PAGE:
The V4 success was to serve as an inspiration to the EaP. Its example as a framework of cooperation to achieve European integration (and NATO membership), was the beau ideal for the new Eastern neighbours. Hence, a heavy focus was placed not only on bilateral cooperation between the EU and the individual EaP states, but also on multi-lateral cooperation between the six Eastern Partners (Belarus, Armenia, Azerbaijan, Georgia, Moldova and Ukraine). A new civil society forum was created to serve as a platform to learn from each other and serve as a voice for the diverse civil society sector of the post-Soviet states.
Fast forward, nearly eight years since that December communique, and the Eastern Partnership is in disarray. Its future is uncertain, most directly affected by the events that took place, ironically as a result of the EaP, in Ukraine at the end of 2013 and throughout 2014. The multi-lateral dimension of the Eastern Partnership is practically non-existent.
In the case of Armenia and Azerbaijan it has managed to solve very little – as evidenced by the Four-Day war which broke out in April 2016 over Nagorno-Karabakh. Ukraine’s Revolution of Dignity was in part inspired by pro-European moods in the society. Yet, after the illegal takeover of Crimea by the Russian Federation and subsequent fighting in the East against Russian-supported separatists, coupled by slow implementation of much-needed reforms, Ukraine’s EU path seems to extend to a never-ending horizon.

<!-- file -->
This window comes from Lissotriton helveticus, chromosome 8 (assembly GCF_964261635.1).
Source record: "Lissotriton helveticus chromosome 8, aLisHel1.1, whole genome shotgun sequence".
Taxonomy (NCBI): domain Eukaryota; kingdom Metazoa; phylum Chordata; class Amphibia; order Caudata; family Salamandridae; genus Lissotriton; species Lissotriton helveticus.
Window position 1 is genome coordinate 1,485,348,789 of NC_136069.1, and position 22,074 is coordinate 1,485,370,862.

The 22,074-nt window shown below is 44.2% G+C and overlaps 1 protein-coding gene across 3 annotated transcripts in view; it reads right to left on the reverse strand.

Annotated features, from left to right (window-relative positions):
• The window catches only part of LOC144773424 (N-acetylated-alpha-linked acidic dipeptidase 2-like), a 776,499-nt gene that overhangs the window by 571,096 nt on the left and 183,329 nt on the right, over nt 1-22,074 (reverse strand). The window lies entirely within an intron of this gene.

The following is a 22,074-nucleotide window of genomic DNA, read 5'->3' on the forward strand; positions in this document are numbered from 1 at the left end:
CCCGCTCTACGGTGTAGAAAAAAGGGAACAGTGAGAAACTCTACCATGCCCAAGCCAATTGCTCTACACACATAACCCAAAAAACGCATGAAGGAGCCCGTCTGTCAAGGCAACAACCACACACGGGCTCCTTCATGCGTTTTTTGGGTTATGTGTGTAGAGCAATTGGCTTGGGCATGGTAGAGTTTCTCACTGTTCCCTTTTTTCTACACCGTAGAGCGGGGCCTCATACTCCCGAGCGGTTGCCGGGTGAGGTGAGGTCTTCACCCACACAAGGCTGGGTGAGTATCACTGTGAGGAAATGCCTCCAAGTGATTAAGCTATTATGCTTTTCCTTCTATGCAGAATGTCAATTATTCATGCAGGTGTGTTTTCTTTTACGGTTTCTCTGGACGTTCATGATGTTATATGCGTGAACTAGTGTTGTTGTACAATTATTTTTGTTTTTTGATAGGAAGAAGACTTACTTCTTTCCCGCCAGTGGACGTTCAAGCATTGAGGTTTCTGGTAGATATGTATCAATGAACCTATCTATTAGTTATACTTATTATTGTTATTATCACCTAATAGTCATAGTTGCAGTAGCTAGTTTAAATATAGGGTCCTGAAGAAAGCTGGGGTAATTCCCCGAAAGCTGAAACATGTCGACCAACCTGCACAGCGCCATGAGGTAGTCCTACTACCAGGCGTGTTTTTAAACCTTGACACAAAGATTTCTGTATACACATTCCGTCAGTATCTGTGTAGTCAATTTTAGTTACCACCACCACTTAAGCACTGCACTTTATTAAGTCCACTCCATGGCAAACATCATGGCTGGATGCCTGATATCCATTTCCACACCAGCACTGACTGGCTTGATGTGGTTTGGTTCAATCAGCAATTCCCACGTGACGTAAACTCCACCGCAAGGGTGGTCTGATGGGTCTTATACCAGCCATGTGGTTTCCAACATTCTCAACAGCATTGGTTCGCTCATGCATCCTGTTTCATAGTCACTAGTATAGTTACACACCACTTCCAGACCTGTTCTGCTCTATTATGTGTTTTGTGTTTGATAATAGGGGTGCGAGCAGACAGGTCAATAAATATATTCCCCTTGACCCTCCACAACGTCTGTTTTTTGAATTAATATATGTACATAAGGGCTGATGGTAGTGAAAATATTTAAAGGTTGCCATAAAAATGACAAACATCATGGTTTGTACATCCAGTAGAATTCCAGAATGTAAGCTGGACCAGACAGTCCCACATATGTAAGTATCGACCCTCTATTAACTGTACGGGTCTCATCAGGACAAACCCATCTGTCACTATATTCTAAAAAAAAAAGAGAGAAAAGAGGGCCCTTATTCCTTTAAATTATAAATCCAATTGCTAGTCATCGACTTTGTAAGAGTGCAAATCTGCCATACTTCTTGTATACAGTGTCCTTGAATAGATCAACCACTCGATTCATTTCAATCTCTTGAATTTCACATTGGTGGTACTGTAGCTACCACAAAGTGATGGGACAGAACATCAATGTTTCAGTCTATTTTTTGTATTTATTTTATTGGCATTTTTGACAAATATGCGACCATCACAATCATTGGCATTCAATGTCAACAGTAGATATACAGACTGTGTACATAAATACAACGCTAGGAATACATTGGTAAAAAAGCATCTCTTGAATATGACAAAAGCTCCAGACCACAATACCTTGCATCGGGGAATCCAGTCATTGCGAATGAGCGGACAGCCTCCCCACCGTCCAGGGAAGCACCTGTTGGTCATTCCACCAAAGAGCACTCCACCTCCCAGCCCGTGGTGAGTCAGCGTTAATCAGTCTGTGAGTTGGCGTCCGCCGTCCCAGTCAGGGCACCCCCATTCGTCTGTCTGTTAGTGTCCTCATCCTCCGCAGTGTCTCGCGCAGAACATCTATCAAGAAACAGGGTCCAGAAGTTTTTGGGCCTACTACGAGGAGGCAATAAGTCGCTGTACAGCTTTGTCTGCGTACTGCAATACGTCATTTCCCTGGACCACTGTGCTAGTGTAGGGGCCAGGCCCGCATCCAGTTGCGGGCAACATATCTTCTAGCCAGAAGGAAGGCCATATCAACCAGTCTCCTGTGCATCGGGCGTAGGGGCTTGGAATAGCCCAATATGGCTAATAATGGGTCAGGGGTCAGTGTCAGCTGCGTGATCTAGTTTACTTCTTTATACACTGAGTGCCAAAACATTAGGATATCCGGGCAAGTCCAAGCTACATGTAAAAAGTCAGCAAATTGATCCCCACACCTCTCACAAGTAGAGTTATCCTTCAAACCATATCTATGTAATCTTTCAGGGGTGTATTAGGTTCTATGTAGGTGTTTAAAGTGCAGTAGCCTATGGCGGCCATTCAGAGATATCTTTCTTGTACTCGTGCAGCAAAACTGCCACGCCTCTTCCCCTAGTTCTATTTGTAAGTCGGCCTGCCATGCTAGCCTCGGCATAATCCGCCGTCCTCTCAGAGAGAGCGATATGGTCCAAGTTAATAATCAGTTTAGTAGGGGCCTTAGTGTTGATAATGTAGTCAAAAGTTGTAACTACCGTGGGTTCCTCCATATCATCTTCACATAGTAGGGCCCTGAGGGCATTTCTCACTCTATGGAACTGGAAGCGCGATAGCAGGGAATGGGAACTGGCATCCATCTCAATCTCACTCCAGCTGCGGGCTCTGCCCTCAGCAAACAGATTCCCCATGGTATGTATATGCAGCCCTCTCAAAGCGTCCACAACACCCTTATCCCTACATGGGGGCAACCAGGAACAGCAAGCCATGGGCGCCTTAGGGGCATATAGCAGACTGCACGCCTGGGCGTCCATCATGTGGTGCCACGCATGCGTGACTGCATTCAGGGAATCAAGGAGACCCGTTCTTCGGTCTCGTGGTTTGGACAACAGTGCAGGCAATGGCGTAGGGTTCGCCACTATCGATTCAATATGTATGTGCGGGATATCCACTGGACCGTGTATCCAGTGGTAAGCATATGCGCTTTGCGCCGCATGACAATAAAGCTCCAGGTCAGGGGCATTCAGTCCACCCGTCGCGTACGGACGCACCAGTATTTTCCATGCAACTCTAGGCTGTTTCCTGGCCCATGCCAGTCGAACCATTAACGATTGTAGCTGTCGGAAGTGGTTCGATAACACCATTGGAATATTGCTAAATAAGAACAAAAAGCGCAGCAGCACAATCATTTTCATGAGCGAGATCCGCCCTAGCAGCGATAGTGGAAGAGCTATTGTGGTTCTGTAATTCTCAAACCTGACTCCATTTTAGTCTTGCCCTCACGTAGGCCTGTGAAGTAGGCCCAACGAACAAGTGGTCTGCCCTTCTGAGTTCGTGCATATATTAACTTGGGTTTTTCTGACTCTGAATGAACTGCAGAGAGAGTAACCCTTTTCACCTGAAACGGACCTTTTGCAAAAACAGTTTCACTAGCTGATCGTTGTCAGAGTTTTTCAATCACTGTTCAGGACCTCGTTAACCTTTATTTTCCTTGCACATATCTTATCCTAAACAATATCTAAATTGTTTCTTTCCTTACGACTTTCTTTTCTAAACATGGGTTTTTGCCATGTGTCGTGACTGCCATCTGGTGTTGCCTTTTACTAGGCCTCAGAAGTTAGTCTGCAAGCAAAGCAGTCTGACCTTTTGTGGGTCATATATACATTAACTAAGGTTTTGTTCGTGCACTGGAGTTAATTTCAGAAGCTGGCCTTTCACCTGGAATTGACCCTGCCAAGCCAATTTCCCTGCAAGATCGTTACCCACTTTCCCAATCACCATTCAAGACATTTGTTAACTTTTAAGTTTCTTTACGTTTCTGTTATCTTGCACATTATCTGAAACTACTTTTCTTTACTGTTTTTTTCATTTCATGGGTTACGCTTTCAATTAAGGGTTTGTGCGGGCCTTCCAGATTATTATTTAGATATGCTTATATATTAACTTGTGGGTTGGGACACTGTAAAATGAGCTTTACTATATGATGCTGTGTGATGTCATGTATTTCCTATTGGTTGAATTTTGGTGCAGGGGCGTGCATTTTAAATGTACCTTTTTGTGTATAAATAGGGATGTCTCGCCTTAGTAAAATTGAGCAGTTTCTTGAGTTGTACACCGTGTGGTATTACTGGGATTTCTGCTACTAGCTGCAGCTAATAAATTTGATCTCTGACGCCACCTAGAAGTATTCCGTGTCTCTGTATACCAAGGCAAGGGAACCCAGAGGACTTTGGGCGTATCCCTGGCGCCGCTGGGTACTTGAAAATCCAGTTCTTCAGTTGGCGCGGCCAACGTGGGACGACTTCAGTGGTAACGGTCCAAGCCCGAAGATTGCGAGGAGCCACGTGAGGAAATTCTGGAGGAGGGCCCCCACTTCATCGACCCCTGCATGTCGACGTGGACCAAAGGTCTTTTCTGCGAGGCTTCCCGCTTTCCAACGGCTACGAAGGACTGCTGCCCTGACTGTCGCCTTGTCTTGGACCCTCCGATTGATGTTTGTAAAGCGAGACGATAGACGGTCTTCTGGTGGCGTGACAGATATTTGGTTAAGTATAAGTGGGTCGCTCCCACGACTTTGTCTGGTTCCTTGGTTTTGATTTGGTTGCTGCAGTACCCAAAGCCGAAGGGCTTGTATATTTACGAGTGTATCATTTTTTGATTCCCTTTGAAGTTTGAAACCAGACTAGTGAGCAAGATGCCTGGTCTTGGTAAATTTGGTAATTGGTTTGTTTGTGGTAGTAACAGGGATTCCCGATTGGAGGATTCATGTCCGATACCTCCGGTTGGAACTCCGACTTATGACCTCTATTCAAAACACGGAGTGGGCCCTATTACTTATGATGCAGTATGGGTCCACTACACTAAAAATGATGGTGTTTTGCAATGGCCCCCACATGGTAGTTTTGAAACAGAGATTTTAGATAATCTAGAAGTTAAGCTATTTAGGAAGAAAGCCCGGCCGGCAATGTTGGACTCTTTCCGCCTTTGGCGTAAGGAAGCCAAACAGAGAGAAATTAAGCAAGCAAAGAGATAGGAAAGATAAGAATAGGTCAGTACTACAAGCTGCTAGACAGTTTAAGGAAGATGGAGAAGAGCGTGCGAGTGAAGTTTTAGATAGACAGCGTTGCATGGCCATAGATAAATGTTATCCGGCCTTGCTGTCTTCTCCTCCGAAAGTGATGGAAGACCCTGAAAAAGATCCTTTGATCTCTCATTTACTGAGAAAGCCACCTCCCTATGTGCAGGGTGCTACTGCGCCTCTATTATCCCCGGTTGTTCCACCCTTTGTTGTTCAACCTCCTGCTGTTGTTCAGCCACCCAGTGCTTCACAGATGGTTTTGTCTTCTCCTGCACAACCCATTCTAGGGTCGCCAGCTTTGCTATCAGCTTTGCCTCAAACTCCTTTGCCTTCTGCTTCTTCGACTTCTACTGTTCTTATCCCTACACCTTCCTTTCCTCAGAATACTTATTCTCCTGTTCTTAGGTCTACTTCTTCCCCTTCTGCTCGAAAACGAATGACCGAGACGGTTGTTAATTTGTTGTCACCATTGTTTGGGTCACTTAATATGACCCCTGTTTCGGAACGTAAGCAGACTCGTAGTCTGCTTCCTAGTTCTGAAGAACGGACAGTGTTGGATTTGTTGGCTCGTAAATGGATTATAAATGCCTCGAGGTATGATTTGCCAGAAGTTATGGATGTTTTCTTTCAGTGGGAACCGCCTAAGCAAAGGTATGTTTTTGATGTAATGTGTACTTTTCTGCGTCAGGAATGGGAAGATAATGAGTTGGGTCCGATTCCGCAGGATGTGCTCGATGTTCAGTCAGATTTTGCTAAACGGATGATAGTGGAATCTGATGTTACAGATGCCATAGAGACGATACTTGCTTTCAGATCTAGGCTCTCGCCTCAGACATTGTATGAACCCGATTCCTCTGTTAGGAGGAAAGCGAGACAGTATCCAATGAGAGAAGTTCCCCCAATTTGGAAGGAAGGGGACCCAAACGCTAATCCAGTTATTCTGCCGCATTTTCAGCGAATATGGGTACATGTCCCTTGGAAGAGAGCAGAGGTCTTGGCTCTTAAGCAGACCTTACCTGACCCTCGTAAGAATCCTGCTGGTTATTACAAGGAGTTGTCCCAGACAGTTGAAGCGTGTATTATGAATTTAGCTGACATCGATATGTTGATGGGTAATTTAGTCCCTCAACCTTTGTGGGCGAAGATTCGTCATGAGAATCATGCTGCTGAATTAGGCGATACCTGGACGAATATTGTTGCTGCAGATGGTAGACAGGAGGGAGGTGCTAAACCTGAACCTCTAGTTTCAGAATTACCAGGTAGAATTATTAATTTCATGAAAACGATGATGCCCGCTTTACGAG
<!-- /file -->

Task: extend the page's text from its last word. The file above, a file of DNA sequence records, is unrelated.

Other EaP states like Moldova have gone from the EaP’s star pupil to complete dunce after three billion US dollars went missing from the largest banks (presumably in the hands of its most powerful oligarchs) and mass unrest may swing the mood away from EU-friendly sentiments. Georgia’s stagnate foreign policy declares pro-European integration while finding space to reconcile and build new relations with Russia. For all intents and purposes, Belarus remains practically unchanged. It would seem that the self-motivation that was characteristic of the V4 countries’ drive towards Europeanisation is seriously lacking in the EaP states.
Moreover, the EU itself is faced with its own existential predicament, requiring nearly all of its focus internally. The refugee crisis and Brexit are at the top of the list. The V4 countries themselves are playing their bit in the EU situation, some would argue negatively. As a bloc, it proclaims to offer alternative solutions for the EU’s problems.